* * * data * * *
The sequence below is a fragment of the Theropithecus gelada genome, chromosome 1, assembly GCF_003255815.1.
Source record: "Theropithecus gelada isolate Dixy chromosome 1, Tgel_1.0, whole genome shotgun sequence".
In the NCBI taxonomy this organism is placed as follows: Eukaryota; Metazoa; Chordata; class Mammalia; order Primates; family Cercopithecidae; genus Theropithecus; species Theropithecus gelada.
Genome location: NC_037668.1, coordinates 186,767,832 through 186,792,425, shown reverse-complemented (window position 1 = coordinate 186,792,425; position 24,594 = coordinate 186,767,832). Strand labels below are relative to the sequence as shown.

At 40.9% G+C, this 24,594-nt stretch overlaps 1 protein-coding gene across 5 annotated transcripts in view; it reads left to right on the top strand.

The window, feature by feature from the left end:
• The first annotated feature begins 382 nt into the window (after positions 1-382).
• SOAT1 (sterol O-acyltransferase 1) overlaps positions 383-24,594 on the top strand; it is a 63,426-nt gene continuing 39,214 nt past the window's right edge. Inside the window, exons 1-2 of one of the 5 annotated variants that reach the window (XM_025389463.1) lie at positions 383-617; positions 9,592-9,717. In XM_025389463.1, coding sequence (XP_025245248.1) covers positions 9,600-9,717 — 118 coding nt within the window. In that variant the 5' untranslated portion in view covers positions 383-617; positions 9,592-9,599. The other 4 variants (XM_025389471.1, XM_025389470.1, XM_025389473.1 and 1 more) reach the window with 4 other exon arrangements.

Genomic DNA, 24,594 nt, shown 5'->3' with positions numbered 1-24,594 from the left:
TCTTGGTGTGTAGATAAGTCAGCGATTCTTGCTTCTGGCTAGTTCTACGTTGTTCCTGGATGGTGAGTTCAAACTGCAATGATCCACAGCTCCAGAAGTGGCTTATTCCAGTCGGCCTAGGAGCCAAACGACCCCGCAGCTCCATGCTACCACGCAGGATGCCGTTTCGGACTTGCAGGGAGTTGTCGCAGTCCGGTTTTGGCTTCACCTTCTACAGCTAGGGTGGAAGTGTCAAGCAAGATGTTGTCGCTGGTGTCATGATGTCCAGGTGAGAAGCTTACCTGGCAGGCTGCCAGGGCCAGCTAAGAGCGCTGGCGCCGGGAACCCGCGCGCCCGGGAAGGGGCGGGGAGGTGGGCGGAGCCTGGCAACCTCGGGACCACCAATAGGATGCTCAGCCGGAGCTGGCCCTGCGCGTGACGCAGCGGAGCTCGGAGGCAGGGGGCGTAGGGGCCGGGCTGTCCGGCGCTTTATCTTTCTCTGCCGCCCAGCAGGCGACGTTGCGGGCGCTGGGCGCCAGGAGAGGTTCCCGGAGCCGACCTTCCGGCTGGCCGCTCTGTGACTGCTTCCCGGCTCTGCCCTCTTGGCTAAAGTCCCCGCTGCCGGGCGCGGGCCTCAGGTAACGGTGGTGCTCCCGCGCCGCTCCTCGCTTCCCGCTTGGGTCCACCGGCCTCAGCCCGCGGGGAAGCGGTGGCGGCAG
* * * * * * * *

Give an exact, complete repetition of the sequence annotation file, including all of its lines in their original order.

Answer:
The sequence below is a fragment of the Theropithecus gelada genome, chromosome 1, assembly GCF_003255815.1.
Source record: "Theropithecus gelada isolate Dixy chromosome 1, Tgel_1.0, whole genome shotgun sequence".
In the NCBI taxonomy this organism is placed as follows: Eukaryota; Metazoa; Chordata; class Mammalia; order Primates; family Cercopithecidae; genus Theropithecus; species Theropithecus gelada.
Genome location: NC_037668.1, coordinates 186,767,832 through 186,792,425, shown reverse-complemented (window position 1 = coordinate 186,792,425; position 24,594 = coordinate 186,767,832). Strand labels below are relative to the sequence as shown.

At 40.9% G+C, this 24,594-nt stretch overlaps 1 protein-coding gene across 5 annotated transcripts in view; it reads left to right on the top strand.

The window, feature by feature from the left end:
• The first annotated feature begins 382 nt into the window (after positions 1-382).
• SOAT1 (sterol O-acyltransferase 1) overlaps positions 383-24,594 on the top strand; it is a 63,426-nt gene continuing 39,214 nt past the window's right edge. Inside the window, exons 1-2 of one of the 5 annotated variants that reach the window (XM_025389463.1) lie at positions 383-617; positions 9,592-9,717. In XM_025389463.1, coding sequence (XP_025245248.1) covers positions 9,600-9,717 — 118 coding nt within the window. In that variant the 5' untranslated portion in view covers positions 383-617; positions 9,592-9,599. The other 4 variants (XM_025389471.1, XM_025389470.1, XM_025389473.1 and 1 more) reach the window with 4 other exon arrangements.

Genomic DNA, 24,594 nt, shown 5'->3' with positions numbered 1-24,594 from the left:
TCTTGGTGTGTAGATAAGTCAGCGATTCTTGCTTCTGGCTAGTTCTACGTTGTTCCTGGATGGTGAGTTCAAACTGCAATGATCCACAGCTCCAGAAGTGGCTTATTCCAGTCGGCCTAGGAGCCAAACGACCCCGCAGCTCCATGCTACCACGCAGGATGCCGTTTCGGACTTGCAGGGAGTTGTCGCAGTCCGGTTTTGGCTTCACCTTCTACAGCTAGGGTGGAAGTGTCAAGCAAGATGTTGTCGCTGGTGTCATGATGTCCAGGTGAGAAGCTTACCTGGCAGGCTGCCAGGGCCAGCTAAGAGCGCTGGCGCCGGGAACCCGCGCGCCCGGGAAGGGGCGGGGAGGTGGGCGGAGCCTGGCAACCTCGGGACCACCAATAGGATGCTCAGCCGGAGCTGGCCCTGCGCGTGACGCAGCGGAGCTCGGAGGCAGGGGGCGTAGGGGCCGGGCTGTCCGGCGCTTTATCTTTCTCTGCCGCCCAGCAGGCGACGTTGCGGGCGCTGGGCGCCAGGAGAGGTTCCCGGAGCCGACCTTCCGGCTGGCCGCTCTGTGACTGCTTCCCGGCTCTGCCCTCTTGGCTAAAGTCCCCGCTGCCGGGCGCGGGCCTCAGGTAACGGTGGTGCTCCCGCGCCGCTCCTCGCTTCCCGCTTGGGTCCACCGGCCTCAGCCCGCGGGGAAGCGGTGGCGGCAG